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Old 01-17-2015, 10:19 AM
 
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Quote:
Originally Posted by K-Luv View Post
I have lived across the U.S. and it seems that public transportation is more favored in certain areas (Boston, SF, DC) and looked down upon as something that only "the poor" or students use (Minneapolis, Baltimore).
Typical for bus-only systems. They are designed to serve only the Bottom of the Barrel, and use slow routes and often beat up buses. Does mass transit work for everyone? Well, obviously not for someone living in an acre lot subdivision and commuting 50 km to an oil refinery, third trick. But for someone in a medium density suburb the same distance to a central city office with fast express trains and enough parking at the station (an amenity not always provided), definitely. Another observation: the work at home percentage is 4%. In 1980 it was 2.3. Those who work mostly from home but commute occasionally around 8.

Last edited by pvande55; 01-17-2015 at 10:29 AM.. Reason: Clarification
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Old 01-17-2015, 10:28 AM
 
Location: The City
22,331 posts, read 32,161,575 times
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Quote:
Originally Posted by pvande55 View Post
Typical for bus-only systems. They are designed to serve only the Bottom of the Barrel, and use slow routes and often beat up buses. Does mass transit work for everyone? Well, obviously not for someone living in an acre lot subdivision and commuting 50 km to an oil refinery, third trick. But for someone in a medium density suburb the same distance to a central city office with fast express trains and enough parking at the station (an amenity not always provided), definitely. Another observation: the work at home percentage is 8%. In 1980 it was 2.3.
I wonder what the top will be for work at home

I technically have an office about 15 miles away - Live in core and office is in the burbs. I go to the office twice a month work from home 2-3 days a week and travel to clients the remainder. Not sure how that categorizes me but I wfh more often than anything else - not the case even 5 years ago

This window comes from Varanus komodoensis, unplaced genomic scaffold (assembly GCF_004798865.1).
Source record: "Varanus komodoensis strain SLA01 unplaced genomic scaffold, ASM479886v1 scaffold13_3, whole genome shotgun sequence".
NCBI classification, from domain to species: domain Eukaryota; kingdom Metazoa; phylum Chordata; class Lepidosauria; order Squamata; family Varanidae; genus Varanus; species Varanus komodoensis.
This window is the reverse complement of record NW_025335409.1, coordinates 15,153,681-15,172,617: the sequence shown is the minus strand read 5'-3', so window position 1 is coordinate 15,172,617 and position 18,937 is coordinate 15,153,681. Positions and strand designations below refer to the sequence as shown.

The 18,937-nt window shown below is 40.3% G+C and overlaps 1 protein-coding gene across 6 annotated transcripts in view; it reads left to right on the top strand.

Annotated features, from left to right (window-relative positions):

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Old 01-17-2015, 11:04 AM
 
Location: Portland, Oregon
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Quote:
Originally Posted by lookb4youcross View Post
No, it reflects that people don't want to use public transportation! I use to take public transportation, it was awful. I disliked having to sit by unknown people, I disliked how long it takes to get from point A to point B. People drive vehicles because it is simply more practical.
Hardly, people can't use public transportation if it is nonexistent in most places. Therefore it isn't even an option. I don't feel uncomfortable sitting next to someone I don't know. And how long it takes is often times a poor reflection of how bad our existing transit systems have gotten.
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Old 01-17-2015, 11:08 AM
 
Location: Portland, Oregon
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Quote:
Originally Posted by lookb4youcross View Post
Seriously, how is public transit practical? Like another poster mentioned, you have to adhere to certain times that it is operating. You can get in and drive a vehicle at any time of the day or night. I know there are idealistic zealous advocates out there that want people out of their personal vehicles real bad for some reason, unfortunately their utopia is unrealistic ( not compatible with reality )
Depends, if the system is actually a good system, time planning shouldn't be an issue. For me, I live where transit is good. I have 4 buses on a 15 minute schedule, plus one express that runs during rush hour. I can leave my house when ever and know that within 15 minutes I will be catching one of several buses.
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Old 01-17-2015, 11:10 AM
 
Location: Pittsburgh
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Originally Posted by urbanlife78 View Post
Hardly, people can't use public transportation if it is nonexistent in most places. Therefore it isn't even an option. I don't feel uncomfortable sitting next to someone I don't know. And how long it takes is often times a poor reflection of how bad our existing transit systems have gotten.
Do you have any suggestions on how to make public transport quicker and for it to serve the majority of the people? Buses would be the key, laying track from every subdivision in the land to every office park, school and mall, is just impractical.
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Old 01-17-2015, 11:11 AM
 
Location: Portland, Oregon
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Quote:
Originally Posted by lookb4youcross View Post